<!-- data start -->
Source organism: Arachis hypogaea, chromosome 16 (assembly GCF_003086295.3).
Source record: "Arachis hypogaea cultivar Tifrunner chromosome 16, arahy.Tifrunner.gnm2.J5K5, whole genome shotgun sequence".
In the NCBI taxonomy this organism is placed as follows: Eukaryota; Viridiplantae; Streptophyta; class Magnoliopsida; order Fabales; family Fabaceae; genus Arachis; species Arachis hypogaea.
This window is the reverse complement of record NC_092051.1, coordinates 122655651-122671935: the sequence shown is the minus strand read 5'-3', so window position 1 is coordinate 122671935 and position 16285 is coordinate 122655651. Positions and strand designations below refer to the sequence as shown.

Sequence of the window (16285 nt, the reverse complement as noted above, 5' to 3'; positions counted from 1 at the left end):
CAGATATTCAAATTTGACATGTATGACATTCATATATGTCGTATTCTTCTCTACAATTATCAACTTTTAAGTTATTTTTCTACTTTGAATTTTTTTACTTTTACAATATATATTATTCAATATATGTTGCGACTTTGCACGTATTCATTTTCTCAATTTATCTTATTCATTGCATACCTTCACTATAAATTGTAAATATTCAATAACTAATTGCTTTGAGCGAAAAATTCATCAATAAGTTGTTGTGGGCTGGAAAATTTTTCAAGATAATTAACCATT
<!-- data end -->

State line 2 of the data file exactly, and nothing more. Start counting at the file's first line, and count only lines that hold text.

Source record: "Arachis hypogaea cultivar Tifrunner chromosome 16, arahy.Tifrunner.gnm2.J5K5, whole genome shotgun sequence".